TO ANSWER THAT QUESTION, AND to understand Cheney’s legacy at Halliburton, you have to go back a decade, to 1991. One of the heroes of the U.S. victory in Operation Desert Storm was the preternaturally calm, confident, and ultracompetent fifty-year-old Secretary of Defense. Having won the war, Cheney now had to try to restore order. This meant rebuilding parts of Kuwait and putting out the oil-field fires. To do this, he hired one of the few companies in the world that could do both: Halliburton. Its Houston subsidiary, Brown and Root, a large-scale construction and engineering firm, had built its early success on a relationship between its founders and a young Texas congressman named Lyndon Johnson. It had long been a de facto arm of the U.S. military. During the Vietnam War the company built ports and airstrips and housing for American troops. In the wake of Desert Storm, Cheney hired Halliburton to put out 320 wellhead fires and engaged Brown and Root to rebuild courthouses, schools, utilities, police stations, and computer systems in Kuwait.
Yet even while he was making war on Iraq, Cheney was carrying out the largest peacetime military-force reduction in history. By the time he left office in 1993, he had cut America’s armed forces by half a million men and women. Key to this massive downsizing was hiring out traditional military jobs to companies like Brown and Root. Under Cheney, the Pentagon paid Brown and Root $8.9 million in 1992 for two studies on how this might be done. Shortly after that, the company won an exclusive worldwide contract for military logistical support, everything from runways to toilets, hamburgers, and laundry service—the first such contract ever given to a civilian group. In Blackhawk Down-era Somalia in 1993, Brown and Root had such a large U.S. Army support contract that it briefly became the largest employer in Africa. In 1996 fully 13 percent of the $1.9 billion budgeted by the Pentagon for Bosnia went to Brown and Root.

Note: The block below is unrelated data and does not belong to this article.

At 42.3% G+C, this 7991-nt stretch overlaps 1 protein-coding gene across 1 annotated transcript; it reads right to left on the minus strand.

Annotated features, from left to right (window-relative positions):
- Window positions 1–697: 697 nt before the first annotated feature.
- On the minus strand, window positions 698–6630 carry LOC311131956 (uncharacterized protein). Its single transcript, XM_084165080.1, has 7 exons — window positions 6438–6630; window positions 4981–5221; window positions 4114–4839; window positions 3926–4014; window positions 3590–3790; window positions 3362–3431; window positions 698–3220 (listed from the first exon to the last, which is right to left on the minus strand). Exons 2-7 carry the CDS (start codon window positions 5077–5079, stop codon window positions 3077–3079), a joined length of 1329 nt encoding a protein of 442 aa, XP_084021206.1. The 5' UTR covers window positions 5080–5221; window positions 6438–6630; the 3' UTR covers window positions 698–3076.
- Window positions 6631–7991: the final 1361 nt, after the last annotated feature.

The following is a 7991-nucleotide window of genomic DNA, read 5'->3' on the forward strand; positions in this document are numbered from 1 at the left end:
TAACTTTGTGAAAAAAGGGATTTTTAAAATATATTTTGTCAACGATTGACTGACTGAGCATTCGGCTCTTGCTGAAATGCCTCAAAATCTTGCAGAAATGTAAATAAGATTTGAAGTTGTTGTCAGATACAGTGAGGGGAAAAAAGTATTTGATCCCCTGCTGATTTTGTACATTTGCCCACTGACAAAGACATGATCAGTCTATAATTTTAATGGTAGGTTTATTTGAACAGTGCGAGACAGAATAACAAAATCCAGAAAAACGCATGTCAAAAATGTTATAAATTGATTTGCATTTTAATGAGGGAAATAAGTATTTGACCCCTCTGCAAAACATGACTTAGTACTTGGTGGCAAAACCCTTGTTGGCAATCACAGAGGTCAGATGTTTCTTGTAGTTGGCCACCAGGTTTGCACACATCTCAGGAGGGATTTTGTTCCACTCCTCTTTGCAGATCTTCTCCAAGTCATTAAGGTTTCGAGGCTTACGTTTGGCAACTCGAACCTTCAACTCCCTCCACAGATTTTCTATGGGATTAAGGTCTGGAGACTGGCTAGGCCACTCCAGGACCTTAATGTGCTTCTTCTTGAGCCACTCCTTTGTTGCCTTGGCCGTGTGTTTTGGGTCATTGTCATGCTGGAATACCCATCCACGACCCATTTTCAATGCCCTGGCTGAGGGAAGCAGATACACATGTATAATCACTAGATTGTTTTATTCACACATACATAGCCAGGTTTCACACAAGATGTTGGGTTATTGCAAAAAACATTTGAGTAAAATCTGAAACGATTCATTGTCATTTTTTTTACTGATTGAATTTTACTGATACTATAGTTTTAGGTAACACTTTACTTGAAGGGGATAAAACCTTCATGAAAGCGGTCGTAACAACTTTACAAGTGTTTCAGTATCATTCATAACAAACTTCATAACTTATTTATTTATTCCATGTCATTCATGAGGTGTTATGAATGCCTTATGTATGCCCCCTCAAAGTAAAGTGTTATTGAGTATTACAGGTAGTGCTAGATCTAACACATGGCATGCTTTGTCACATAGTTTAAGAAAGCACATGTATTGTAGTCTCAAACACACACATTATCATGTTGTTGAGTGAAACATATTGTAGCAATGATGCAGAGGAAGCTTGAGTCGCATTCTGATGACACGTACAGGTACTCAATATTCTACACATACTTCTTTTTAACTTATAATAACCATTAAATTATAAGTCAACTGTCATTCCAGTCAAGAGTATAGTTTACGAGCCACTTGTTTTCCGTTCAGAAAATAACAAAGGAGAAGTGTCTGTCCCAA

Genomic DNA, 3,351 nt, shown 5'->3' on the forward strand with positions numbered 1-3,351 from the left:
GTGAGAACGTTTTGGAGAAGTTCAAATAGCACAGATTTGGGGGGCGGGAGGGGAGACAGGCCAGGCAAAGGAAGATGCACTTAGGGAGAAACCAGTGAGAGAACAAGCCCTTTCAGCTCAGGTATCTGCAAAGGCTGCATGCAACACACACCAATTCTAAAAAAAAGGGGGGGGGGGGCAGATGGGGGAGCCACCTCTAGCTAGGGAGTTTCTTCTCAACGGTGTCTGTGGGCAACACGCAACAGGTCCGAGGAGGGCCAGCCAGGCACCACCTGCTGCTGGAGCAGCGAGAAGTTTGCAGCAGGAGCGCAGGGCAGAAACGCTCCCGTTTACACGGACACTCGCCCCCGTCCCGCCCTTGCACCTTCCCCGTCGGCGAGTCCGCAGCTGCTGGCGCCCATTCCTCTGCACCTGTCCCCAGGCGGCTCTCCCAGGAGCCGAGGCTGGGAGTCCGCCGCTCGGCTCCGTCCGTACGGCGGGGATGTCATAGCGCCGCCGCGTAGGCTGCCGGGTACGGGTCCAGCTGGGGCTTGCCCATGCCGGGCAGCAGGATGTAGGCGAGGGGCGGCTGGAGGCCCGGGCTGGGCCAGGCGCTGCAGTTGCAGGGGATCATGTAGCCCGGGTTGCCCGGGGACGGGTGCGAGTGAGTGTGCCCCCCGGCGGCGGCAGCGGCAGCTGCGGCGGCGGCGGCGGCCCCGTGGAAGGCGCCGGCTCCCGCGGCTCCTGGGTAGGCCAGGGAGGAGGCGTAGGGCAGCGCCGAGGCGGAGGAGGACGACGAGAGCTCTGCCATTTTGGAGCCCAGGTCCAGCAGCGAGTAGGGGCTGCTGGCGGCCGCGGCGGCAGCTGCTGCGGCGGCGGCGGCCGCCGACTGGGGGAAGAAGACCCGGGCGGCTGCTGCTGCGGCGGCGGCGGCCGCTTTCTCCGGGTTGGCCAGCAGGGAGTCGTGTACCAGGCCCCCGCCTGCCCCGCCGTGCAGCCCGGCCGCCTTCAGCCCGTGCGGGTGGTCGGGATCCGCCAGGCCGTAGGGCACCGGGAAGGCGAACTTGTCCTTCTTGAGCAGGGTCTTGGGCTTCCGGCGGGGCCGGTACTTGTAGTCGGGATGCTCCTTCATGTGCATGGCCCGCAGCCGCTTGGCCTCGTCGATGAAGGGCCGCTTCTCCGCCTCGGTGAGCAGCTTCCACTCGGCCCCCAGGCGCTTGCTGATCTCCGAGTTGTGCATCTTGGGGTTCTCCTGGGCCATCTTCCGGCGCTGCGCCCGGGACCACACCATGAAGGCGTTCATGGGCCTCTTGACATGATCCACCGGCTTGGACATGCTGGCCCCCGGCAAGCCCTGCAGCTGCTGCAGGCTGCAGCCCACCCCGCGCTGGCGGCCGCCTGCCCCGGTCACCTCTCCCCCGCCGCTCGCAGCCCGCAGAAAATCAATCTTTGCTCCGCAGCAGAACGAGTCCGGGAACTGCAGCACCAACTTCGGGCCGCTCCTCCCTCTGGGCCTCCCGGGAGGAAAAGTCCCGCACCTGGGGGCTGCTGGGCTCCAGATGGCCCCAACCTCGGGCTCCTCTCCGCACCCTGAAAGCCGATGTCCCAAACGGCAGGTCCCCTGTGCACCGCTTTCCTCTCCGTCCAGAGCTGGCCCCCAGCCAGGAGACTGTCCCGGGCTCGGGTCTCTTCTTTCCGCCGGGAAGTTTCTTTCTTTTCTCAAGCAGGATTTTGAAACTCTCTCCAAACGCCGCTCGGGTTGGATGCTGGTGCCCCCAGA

But by then Cheney was no longer working for the government: He was running Brown and Root, having taken a job in October 1995 as chairman of the board and CEO of Halliburton, whose Brown and Root subsidiary accounted for about a third of its revenue. (He had tested the waters for a run at the 1996 Republican presidential nomination but managed to raise only $1 million of the $20 million he thought he would need to win.) On paper, Halliburton and Cheney were a perfect match. The company’s hard-boiled, ultraconservative Texas-based culture had spread itself throughout a world in which Dick Cheney was well known, if not always revered: More than 40 percent of Halliburton’s revenues came from overseas, much of it from Arab nations and nations of the old Soviet bloc. “He would be able to open doors around the world and to have access practically anywhere,” says Thomas H. Cruikshank, the former chairman of Halliburton who hired Cheney. “There was a lot that he could bring in the way of customer relationships.” Cheney had never run a business before. But that’s not what Halliburton’s overseers wanted. They wanted a rainmaker.